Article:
Private buses and taxis in West Bengal may go off the roads after the Durga Puja if fares are not increased, even as operators are pinning their hopes on an assurance by Chief Minister Mamata Banerjee to look into the issue after Lakshmi Puja.
An indefinite strike called by operators of 60,000 private buses, the mainstay of public transport in the state, in early October was postponed till Lakshmi Puja, which falls on October 29, following a meeting with the chief minister.
"When the chief minister has given an assurance, we are hopeful that a solution will be reached," Secretary of Joint Council of Bus Syndicates, Sadhan Das, told PTI.
Asked whether his organisation would go on strike if fares are not hiked, a consistent demand following the steep increase in diesel prices in September, a cautious Das said "We don't want to say anything on that. We are hopeful that the chief minister will provide us relief."
Banerjee, who during her tenure as Railway Minister did not allow passenger fares to be increased, met the representatives of bus operators on October eight.
According to Das, the chief minister requested the operators not to go on a strike during the festive season.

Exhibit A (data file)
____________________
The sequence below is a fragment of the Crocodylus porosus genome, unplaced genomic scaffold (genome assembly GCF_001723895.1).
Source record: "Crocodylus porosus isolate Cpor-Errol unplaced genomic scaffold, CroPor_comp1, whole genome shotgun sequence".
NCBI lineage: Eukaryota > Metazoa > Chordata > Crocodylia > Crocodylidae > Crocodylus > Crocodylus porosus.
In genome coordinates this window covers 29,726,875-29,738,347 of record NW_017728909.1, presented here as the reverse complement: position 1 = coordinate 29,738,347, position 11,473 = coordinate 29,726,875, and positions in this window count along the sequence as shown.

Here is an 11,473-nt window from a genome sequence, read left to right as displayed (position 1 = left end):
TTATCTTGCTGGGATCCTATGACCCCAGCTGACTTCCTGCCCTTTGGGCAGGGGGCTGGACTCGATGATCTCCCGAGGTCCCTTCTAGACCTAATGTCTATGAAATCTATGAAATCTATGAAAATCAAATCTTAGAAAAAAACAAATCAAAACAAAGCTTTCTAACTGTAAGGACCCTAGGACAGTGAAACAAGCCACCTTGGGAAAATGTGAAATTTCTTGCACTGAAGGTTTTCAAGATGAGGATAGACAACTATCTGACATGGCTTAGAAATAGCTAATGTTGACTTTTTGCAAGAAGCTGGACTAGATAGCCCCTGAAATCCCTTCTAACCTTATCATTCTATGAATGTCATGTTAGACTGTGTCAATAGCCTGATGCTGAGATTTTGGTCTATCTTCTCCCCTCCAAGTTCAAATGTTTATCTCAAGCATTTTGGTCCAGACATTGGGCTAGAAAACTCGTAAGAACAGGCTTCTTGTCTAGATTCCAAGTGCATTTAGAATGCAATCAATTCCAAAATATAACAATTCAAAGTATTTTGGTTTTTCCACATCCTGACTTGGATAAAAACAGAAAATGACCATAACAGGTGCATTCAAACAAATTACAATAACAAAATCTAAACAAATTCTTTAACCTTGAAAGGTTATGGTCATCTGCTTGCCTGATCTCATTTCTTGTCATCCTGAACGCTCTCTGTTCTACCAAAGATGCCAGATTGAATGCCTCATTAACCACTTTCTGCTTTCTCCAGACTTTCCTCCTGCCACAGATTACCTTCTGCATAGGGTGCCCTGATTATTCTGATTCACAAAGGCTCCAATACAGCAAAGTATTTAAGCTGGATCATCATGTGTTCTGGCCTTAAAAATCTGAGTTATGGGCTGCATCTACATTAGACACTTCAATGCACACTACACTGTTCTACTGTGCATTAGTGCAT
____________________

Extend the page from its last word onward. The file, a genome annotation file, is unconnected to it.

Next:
She also asked them to submit documents on their demand for increase in fares and losses incurred.
The representatives of the association would meet Transport minister Madan Mitra after the Pujas and decide on the next course of action.
Representatives of the association had called an indefinite strike from 9 October demanding an increase in fares.
Two other organisations, Bengal Bus Syndicate and Minibus Operators' Union have also threatened a strike, but decided to wait till the festive season was over.
The operators claimed that fares have not been revised for a long time, but diesel prices and other operating costs have gone up heavily, making the business unviable.
"Of the 37,000 buses under our fold, only 25,000 are now running as many owners have pulled out their vehicles due to unviability," the secretary of Joint Council of Bus Syndicate said.
"Due to bad business, buses will automatically go off roads if fares are not hiked," Bobby Mukherjee, who owns four buses on a city route, said.
Meanwhile, taxi operators in the metropolis are also likely to go off the roads if their fares are not hiked.
The Bengal Taxi Association, which had resorted to a two-day strike earlier, is likely to take a decision on their next course of action at a meeting after the Lakshmi Puja.
"At least 8,000 taxis have gone off the roads and only 28,000 are now in business," BTA president Bimal Guha said.
"We hope that the government does something soon to ameliorate our situation," Guha said.